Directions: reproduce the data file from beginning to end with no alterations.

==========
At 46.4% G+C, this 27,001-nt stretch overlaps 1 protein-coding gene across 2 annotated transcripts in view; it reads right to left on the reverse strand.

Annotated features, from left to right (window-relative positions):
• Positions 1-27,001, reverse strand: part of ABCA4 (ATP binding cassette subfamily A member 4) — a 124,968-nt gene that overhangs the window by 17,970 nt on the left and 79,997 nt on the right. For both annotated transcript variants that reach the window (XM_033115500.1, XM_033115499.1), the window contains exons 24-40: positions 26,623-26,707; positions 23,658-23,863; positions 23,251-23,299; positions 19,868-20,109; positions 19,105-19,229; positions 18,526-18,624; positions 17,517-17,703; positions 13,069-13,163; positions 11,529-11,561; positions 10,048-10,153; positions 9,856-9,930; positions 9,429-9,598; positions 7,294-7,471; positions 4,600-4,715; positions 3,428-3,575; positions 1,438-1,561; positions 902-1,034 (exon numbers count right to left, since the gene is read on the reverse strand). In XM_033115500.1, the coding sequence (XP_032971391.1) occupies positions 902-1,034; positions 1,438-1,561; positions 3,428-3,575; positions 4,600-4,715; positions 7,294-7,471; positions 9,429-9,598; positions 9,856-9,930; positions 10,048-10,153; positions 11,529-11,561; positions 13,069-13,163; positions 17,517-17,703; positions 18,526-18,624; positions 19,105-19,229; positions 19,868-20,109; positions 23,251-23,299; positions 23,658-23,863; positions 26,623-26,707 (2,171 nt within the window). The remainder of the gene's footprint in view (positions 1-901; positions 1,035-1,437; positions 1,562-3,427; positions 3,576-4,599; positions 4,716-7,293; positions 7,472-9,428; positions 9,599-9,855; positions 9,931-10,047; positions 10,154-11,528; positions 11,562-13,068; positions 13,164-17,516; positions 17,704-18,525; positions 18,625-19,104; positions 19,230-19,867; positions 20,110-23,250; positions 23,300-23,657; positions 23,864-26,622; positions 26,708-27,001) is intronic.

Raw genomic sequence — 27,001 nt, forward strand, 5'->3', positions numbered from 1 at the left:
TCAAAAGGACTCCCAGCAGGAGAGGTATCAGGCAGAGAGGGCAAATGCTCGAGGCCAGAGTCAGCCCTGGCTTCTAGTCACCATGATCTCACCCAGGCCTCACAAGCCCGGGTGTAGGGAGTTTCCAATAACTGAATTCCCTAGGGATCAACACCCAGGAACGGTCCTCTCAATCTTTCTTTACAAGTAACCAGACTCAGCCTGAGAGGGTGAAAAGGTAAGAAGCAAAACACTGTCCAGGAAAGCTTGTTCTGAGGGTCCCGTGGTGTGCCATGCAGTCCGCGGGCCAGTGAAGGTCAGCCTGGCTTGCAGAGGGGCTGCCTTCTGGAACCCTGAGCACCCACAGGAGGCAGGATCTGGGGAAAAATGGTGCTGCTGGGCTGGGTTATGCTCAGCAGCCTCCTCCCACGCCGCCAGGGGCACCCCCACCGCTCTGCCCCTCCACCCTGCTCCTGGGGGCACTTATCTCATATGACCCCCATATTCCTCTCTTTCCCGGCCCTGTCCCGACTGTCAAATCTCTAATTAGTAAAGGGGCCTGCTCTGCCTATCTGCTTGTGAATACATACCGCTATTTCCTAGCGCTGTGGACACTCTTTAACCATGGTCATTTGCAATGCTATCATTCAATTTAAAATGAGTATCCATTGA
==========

At 46.4% G+C, this 27,001-nt stretch overlaps 1 protein-coding gene across 2 annotated transcripts in view; it reads right to left on the reverse strand.

Annotated features, from left to right (window-relative positions):
• Positions 1-27,001, reverse strand: part of ABCA4 (ATP binding cassette subfamily A member 4) — a 124,968-nt gene that overhangs the window by 17,970 nt on the left and 79,997 nt on the right. For both annotated transcript variants that reach the window (XM_033115500.1, XM_033115499.1), the window contains exons 24-40: positions 26,623-26,707; positions 23,658-23,863; positions 23,251-23,299; positions 19,868-20,109; positions 19,105-19,229; positions 18,526-18,624; positions 17,517-17,703; positions 13,069-13,163; positions 11,529-11,561; positions 10,048-10,153; positions 9,856-9,930; positions 9,429-9,598; positions 7,294-7,471; positions 4,600-4,715; positions 3,428-3,575; positions 1,438-1,561; positions 902-1,034 (exon numbers count right to left, since the gene is read on the reverse strand). In XM_033115500.1, the coding sequence (XP_032971391.1) occupies positions 902-1,034; positions 1,438-1,561; positions 3,428-3,575; positions 4,600-4,715; positions 7,294-7,471; positions 9,429-9,598; positions 9,856-9,930; positions 10,048-10,153; positions 11,529-11,561; positions 13,069-13,163; positions 17,517-17,703; positions 18,526-18,624; positions 19,105-19,229; positions 19,868-20,109; positions 23,251-23,299; positions 23,658-23,863; positions 26,623-26,707 (2,171 nt within the window). The remainder of the gene's footprint in view (positions 1-901; positions 1,035-1,437; positions 1,562-3,427; positions 3,576-4,599; positions 4,716-7,293; positions 7,472-9,428; positions 9,599-9,855; positions 9,931-10,047; positions 10,154-11,528; positions 11,562-13,068; positions 13,164-17,516; positions 17,704-18,525; positions 18,625-19,104; positions 19,230-19,867; positions 20,110-23,250; positions 23,300-23,657; positions 23,864-26,622; positions 26,708-27,001) is intronic.

Raw genomic sequence — 27,001 nt, forward strand, 5'->3', positions numbered from 1 at the left:
TCAAAAGGACTCCCAGCAGGAGAGGTATCAGGCAGAGAGGGCAAATGCTCGAGGCCAGAGTCAGCCCTGGCTTCTAGTCACCATGATCTCACCCAGGCCTCACAAGCCCGGGTGTAGGGAGTTTCCAATAACTGAATTCCCTAGGGATCAACACCCAGGAACGGTCCTCTCAATCTTTCTTTACAAGTAACCAGACTCAGCCTGAGAGGGTGAAAAGGTAAGAAGCAAAACACTGTCCAGGAAAGCTTGTTCTGAGGGTCCCGTGGTGTGCCATGCAGTCCGCGGGCCAGTGAAGGTCAGCCTGGCTTGCAGAGGGGCTGCCTTCTGGAACCCTGAGCACCCACAGGAGGCAGGATCTGGGGAAAAATGGTGCTGCTGGGCTGGGTTATGCTCAGCAGCCTCCTCCCACGCCGCCAGGGGCACCCCCACCGCTCTGCCCCTCCACCCTGCTCCTGGGGGCACTTATCTCATATGACCCCCATATTCCTCTCTTTCCCGGCCCTGTCCCGACTGTCAAATCTCTAATTAGTAAAGGGGCCTGCTCTGCCTATCTGCTTGTGAATACATACCGCTATTTCCTAGCGCTGTGGACACTCTTTAACCATGGTCATTTGCAATGCTATCATTCAATTTAAAATGAGTATCCATTGA